Lawsuits not ruining docs: study
A study set to be released this week seemingly debunks the American Medical Association's position that high medical malpractice premiums are pushing physicians out of business. The study results, to be published in Health Affairs, indicate that self-employed physicians paid lower premiums in 2000 than they did in 1986, according to AMA data from 1970 to 2000. The study suggests that a drop in physician revenue, most likely brought on by the onset of managed care, is the main culprit for a decrease in physician income. An AMA spokeswoman said the study does not address the current crisis as it uses data from before the current crisis, and mixes and matches data to suit the agenda of those who oppose medical liability limitations.
Hospitals fight JCAHO effort
The American Hospital Association and the Federation of American Hospitals are fighting a Joint Commission on Accreditation of Healthcare Organizations effort to include hospital governance as part of its accreditation criteria. Both organizations voiced their objections in separate letters to the JCAHO. The federation's letter said the proposed changes "will greatly hinder efficient and effective hospital operations." A JCAHO spokeswoman said it was considering hundreds of comments on the matter.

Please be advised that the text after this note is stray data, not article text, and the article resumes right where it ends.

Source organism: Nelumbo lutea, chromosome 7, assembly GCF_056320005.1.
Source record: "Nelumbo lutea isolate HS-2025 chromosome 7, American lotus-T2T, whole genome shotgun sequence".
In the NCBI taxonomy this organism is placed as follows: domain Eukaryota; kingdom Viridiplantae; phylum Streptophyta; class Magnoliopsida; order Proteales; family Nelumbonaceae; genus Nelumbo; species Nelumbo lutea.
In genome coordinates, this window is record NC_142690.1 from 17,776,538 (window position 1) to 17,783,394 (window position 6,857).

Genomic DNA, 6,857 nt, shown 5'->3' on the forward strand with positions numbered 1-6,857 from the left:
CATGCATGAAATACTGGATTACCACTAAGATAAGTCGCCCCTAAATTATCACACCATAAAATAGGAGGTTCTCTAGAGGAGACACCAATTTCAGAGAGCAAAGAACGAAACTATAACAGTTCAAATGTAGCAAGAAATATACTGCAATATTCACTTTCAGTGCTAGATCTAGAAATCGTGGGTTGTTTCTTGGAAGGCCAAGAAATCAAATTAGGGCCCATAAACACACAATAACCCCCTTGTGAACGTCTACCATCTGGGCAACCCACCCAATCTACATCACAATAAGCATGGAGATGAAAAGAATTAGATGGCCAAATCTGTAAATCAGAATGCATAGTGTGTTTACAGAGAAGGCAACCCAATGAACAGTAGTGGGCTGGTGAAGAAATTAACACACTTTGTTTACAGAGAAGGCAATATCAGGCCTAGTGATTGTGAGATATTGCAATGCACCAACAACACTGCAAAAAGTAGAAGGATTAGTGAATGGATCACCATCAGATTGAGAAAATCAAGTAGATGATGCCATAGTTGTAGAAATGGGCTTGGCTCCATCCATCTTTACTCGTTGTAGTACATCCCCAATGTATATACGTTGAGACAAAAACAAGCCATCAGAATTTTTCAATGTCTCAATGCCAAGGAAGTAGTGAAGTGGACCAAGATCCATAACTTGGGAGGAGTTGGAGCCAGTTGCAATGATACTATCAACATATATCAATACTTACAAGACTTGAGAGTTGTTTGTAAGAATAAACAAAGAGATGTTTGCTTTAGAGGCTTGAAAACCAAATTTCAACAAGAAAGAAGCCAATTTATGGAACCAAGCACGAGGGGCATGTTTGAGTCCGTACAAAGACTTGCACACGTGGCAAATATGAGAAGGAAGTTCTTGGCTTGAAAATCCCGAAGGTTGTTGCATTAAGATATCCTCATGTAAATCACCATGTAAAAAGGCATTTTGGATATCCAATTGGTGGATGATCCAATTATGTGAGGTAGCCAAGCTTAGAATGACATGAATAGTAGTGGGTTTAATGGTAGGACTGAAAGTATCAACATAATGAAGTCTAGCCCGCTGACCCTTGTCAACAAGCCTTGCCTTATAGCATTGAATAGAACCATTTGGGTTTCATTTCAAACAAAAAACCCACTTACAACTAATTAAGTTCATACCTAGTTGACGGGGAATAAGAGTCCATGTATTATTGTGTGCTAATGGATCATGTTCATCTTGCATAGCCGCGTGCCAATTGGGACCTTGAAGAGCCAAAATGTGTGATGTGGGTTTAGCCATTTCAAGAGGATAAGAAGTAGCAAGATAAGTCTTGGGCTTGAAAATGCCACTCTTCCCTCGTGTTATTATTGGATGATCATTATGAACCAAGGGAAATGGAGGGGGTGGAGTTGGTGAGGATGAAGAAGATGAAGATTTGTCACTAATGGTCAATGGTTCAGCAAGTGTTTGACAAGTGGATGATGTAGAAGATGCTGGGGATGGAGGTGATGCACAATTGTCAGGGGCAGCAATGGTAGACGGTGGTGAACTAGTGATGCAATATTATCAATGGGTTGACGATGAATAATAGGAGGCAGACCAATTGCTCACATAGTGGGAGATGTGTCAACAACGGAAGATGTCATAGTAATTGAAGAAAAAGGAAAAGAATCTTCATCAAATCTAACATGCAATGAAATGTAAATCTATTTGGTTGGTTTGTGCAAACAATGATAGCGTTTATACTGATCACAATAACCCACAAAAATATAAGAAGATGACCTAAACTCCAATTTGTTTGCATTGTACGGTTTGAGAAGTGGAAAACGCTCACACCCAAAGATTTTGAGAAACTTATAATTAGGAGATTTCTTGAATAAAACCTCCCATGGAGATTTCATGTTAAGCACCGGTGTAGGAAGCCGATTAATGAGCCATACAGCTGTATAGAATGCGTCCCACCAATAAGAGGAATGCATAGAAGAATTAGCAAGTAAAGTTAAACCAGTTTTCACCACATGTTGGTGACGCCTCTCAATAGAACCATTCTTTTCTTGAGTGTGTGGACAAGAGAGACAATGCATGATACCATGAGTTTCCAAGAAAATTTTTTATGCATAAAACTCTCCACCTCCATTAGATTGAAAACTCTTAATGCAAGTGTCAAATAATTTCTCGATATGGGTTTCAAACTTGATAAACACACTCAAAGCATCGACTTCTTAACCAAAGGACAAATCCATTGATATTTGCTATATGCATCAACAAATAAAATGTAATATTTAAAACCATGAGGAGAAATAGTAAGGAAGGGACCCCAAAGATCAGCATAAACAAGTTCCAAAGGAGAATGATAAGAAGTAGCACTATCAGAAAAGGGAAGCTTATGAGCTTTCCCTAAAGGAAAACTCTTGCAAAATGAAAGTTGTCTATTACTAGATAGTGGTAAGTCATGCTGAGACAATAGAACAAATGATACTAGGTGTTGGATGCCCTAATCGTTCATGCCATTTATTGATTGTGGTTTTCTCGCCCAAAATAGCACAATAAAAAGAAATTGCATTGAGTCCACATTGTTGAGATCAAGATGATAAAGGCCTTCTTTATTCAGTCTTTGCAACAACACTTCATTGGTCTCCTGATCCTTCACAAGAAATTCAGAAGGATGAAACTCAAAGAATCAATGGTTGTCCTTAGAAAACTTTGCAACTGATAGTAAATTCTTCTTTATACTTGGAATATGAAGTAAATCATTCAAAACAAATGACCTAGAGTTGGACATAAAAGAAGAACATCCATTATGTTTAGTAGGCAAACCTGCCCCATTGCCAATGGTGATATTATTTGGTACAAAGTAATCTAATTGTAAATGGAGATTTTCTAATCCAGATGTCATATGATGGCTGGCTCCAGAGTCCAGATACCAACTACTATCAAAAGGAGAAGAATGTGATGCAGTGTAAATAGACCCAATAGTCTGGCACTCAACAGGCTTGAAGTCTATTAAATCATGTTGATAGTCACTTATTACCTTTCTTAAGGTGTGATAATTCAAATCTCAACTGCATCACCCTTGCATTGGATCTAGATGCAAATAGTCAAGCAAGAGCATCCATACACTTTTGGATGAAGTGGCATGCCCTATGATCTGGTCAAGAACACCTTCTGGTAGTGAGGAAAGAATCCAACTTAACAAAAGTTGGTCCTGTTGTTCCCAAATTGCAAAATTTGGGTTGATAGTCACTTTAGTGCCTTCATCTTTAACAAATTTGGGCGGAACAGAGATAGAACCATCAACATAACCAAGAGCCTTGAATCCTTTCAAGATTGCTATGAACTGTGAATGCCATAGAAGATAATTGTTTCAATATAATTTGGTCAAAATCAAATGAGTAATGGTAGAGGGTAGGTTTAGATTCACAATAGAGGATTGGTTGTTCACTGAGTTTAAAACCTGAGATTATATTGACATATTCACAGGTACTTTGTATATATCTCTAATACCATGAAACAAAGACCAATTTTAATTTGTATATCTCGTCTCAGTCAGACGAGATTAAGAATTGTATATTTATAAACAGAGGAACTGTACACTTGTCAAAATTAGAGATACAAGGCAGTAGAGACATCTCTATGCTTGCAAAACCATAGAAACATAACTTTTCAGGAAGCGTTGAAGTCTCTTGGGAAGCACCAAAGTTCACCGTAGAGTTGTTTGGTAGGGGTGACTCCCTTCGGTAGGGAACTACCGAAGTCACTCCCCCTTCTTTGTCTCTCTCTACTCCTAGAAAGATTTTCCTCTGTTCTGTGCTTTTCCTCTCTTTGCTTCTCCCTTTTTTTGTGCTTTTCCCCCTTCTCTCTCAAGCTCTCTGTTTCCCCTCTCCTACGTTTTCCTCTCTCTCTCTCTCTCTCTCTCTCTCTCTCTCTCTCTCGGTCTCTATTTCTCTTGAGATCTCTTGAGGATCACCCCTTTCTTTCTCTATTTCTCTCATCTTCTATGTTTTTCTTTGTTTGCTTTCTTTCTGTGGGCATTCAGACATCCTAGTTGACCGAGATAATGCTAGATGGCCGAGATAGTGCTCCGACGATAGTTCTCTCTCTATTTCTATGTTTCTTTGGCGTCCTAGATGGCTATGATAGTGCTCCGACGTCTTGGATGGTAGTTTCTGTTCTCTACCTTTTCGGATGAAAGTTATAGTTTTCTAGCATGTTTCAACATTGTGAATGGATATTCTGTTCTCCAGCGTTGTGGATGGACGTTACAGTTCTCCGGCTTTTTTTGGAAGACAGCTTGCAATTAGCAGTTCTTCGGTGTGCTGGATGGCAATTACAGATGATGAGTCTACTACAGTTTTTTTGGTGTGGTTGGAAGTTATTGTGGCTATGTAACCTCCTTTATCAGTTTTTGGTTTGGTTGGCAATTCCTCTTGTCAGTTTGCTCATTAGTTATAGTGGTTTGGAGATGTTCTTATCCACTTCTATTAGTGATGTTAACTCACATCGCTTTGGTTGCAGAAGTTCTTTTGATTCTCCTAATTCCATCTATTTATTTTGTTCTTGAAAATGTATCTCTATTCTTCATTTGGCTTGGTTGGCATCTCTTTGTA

ECRI suing Guidant
Healthcare research firm Emergency Care Research Institute, Plymouth Meeting, Pa., sued Guidant Corp., Indianapolis, seeking a declaratory judgment in support of ECRI continuing to publish price information on medical devices. The lawsuit, filed in U.S. District Court in Philadelphia, claims Guidant, which recently was acquired by Boston Scientific Corp., "demanded that ECRI `cease and desist' from obtaining and publishing the prices of its products." About 400 hospitals and other healthcare companies subscribe to ECRI's PriceGuide, a database of device prices. Guidant was not available for comment at deadline.